This is the company's in house advertising agency, responsible for coordinating advertising activities, graphic design work, film and video production services, and educational programs for elementary, junior and senior high schools. Professional positions in this area include design production coordinators who function as in house account representatives video producers and educational program coordinators.

Again, our company prefers to use experienced people in these positions, but there are opportunities in many companies for college graduates, preferably those with degrees in communications, graphic design or advertising.

Communications Planning and Research

A relatively new section at our company, its purpose is to provide budget and planning coordination for the department, operate our research center and monitor and coordinate the management of issues for the company's issues committee. Employees from this section write research reports on various communication issues and provide any necessary administrative support the department's staff requires.

Planning and research positions require experienced individuals at most companies. Entry into the field requires a well organized individual who understands how communication plans are developed and is knowledgeable about research techniques. He or she must also be able to write well. Some companies have a separate issues management function, but positions in this area also generally require experience.

How to Get Into Utility Public Relations

You should now have a pretty good idea about how most utility Public Relations departments are organized and how they function. You may have also figured out that experience is the key to working in the industry.

That's probably true for a number of companies it is with ours but there are still many opportunities. This is one industry that will always need public relations specialists, even entry level individuals.

The best way to get a job in the utility industry is to major in some type of liberal arts program communications, public relations, political science, journalism, advertising, marketing, etc. Some positions, such as those in graphic design, require special skills, but in most cases, a good liberal arts education is the base you need to start a public relations career in the utility industry.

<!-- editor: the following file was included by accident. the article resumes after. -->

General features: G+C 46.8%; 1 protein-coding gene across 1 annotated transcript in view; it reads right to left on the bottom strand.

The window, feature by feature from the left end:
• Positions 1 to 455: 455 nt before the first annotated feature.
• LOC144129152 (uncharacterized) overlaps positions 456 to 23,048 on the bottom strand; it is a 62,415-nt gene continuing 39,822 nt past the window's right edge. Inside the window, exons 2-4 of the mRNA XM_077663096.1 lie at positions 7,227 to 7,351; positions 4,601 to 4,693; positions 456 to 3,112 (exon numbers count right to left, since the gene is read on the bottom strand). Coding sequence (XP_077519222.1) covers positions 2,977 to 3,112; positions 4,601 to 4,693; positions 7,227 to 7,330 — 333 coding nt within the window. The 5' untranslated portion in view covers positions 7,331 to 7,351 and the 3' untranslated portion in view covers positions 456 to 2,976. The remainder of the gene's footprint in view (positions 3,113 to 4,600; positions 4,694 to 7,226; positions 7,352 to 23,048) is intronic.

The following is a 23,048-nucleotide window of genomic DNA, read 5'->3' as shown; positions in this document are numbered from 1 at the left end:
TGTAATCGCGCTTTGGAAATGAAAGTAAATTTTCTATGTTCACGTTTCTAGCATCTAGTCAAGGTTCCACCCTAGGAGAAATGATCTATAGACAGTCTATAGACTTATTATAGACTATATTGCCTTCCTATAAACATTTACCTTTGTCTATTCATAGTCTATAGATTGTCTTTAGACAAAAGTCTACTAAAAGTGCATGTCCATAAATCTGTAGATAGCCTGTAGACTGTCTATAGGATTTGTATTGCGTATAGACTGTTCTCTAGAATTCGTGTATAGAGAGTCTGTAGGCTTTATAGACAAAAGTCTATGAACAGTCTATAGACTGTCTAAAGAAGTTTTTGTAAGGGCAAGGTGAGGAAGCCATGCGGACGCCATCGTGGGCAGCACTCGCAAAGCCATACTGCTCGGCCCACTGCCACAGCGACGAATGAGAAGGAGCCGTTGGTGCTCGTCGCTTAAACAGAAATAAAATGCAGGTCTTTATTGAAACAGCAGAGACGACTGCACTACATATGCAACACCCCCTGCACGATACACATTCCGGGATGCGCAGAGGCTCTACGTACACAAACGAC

The availability of entry level jobs at a particular utility will also depend on its size not surprisingly; it's usually easier to get a job at a larger utility than a smaller one. Most large utilities have fairly good sized Communications or Public Relations departments. Ours, for example, has 80 employees in the public affairs and governmental affairs sections and 20 more assigned to field communications work in our operating regions and nuclear plants.

Smaller utilities may only have one or two employees in the Public Relations department, so they generally would not be looking for entry level college graduates.

If you are considering a career in public relations and want to work for your local utility, contact the department head and ask him or her what he or she looks for when hiring new employees. It never hurts to ask for job search advice; you never know what the outcome might be. You may just stumble onto a job opportunity! At the very least, you will gain some solid information to guide you in your job search.

If no entry level jobs are available at the company you want to work for, then you should try to gain some of that helpful experience by working at a newspaper, radio or television station, public relations firm, nonprofit agency, or with an elected official. A year or two with one of these organizations will give you sufficient experience to try again at that same company.

What to Expect In The Way Of Salary

Salary levels in utility public relations vary, depending to a great extent on the size of the company. Starting pay for an entry level college graduate ranges from $16,000 $20,000. A new employee with some experience in another industry may start as high as $25,000, depending on how much and what type of experience. Large companies, in most cases, have more opportunities for advancement and offer higher salaries. A top manager level staff person can make $70,000 a year or more. You may be able to make more money in some other type of public relations position, but a job in utility public relations can often be just as rewarding.

The Challenge Ahead

A career in utility public relations is challenging. Since it is a regulated industry that supplies a commodity on which people depend, its customers and those who regulate it tend to closely monitor each company, as they should. On a practical level, this scrutiny requires each utility to supply solid information so customers and regulators can make informed decisions about how they use its products or govern its operation. Effective communication is the key and, as a result, there will always be a need for employees to provide that information. The job is challenging, and it's also worth it in the end.